TMC Group Proposes Revised DOT Rule for Airline Ticket Refunds, Consumer Protections


Six of the largest travel management companies have called
on the U.S. Department of Transportation to alter its proposed rule around
airline ticket refunds and consumer protections, noting that as currently
written, it “would create misplaced liability and uncertainty for travel
management businesses where they have no control,” according to a letter the
group sent Friday to DOT Secretary Pete Buttigieg.

The Travel Management Coalition, composed of Internova,
American Express Global Business Travel, BCD Travel, CWT, CTM North America and
Direct Travel, is particularly concerned with having TMCs, as ticket agents, be
responsible for a customer’s refund, credit or voucher under the rule “when
it is the airline that is the party determining flight schedules, [and] evaluating
and issuing refunds, credits or voucher requests.”

The coalition recommended three changes to the current
proposed rule, which DOT
announced in August
. First is that ticket agents should not be liable for
refunds when the merchant of record is the airline, “which is the case in
nearly all transactions” TMCs facilitate, according to the letter, which
added that airlines typically are the ones that refund customers directly.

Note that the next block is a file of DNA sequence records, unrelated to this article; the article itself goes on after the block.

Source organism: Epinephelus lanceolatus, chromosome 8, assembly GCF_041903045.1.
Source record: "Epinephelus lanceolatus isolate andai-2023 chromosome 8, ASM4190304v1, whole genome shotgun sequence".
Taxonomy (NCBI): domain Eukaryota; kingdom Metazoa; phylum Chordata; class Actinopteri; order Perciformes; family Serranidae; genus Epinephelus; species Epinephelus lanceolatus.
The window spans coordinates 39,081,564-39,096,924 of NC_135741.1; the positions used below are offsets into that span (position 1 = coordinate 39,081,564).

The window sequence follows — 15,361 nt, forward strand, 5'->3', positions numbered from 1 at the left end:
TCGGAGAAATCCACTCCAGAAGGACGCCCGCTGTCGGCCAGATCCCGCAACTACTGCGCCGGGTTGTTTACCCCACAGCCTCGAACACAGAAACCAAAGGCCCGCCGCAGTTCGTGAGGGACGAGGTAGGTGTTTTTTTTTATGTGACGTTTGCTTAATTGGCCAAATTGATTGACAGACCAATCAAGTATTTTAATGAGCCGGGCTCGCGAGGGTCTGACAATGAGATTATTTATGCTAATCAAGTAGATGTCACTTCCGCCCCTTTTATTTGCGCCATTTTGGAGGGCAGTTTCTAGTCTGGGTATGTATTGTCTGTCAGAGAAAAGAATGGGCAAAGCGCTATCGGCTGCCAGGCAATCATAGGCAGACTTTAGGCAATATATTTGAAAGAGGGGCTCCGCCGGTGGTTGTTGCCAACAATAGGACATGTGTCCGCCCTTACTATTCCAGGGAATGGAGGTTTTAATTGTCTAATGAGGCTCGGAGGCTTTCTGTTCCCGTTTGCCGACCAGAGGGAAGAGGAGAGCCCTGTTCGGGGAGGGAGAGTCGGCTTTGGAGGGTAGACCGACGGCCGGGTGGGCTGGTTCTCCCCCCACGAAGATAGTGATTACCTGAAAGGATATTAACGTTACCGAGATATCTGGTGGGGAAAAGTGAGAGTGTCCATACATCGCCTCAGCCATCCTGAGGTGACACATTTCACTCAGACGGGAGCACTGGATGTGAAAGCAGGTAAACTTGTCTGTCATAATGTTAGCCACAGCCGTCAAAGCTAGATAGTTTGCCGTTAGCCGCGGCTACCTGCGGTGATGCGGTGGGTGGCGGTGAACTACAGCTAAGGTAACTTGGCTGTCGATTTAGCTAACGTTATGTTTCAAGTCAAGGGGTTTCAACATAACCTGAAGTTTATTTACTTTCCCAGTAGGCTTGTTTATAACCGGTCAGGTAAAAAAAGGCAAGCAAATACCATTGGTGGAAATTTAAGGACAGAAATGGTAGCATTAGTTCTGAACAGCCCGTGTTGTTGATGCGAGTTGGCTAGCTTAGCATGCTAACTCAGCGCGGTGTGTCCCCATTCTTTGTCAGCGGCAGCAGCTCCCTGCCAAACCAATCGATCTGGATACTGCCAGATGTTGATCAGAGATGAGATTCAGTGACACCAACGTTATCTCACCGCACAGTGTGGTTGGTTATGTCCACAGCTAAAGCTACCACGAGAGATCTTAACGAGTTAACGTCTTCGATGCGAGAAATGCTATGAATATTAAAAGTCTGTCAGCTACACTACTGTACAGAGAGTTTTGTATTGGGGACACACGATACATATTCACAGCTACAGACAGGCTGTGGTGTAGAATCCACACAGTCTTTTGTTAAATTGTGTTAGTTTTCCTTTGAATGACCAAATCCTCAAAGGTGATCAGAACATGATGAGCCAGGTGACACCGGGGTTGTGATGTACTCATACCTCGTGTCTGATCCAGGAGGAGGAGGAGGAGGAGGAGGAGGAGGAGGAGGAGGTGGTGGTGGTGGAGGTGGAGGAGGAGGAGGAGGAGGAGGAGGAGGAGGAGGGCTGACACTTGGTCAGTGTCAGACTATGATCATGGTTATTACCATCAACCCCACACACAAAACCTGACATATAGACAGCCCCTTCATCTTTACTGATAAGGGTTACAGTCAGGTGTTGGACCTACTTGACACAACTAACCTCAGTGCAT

For the “rare” times where the TMC is the merchant
of record, the coalition also recommends that the ticket agent is not required
to provide a refund to the customer until the airline has refunded the cost of
the ticket to the agent. 

Third, the group wants airlines to “have the sole
responsibility” to evaluate, decide and communicate to the ticket agent
and customer, “in a clear and timely way,” whether a customer is
eligible for a refund, ticket or voucher “in any circumstance posed in the
rule, whether it relates to a cancelled or changed flight, or a health-related
reason requested by the consumer.”

With the current “loose guardrails” around when a
customer is eligible for a credit or voucher due to a health-related
circumstance, it could “significantly increase” assistance time for
these requests “and introduce uncertainty if airlines are not making
decisions and clearly communicating those decisions to the ticket agent and
customer in a timely way,” according to the letter.

Further, the group provided nearly a dozen additional
comments detailing specifics around the three key recommendations, such as
wanting the proposed rule to apply only to those transactions that have a point
of sale in the United States, that a refund authorized by an airline should be
made to the original form of payment, and recommending against requiring
airlines or ticket agents to issue a non-expiring credit or voucher as this
“creates financial uncertainty for businesses.”

The extended comments period for the proposed rule closed on
Friday, Dec. 16.


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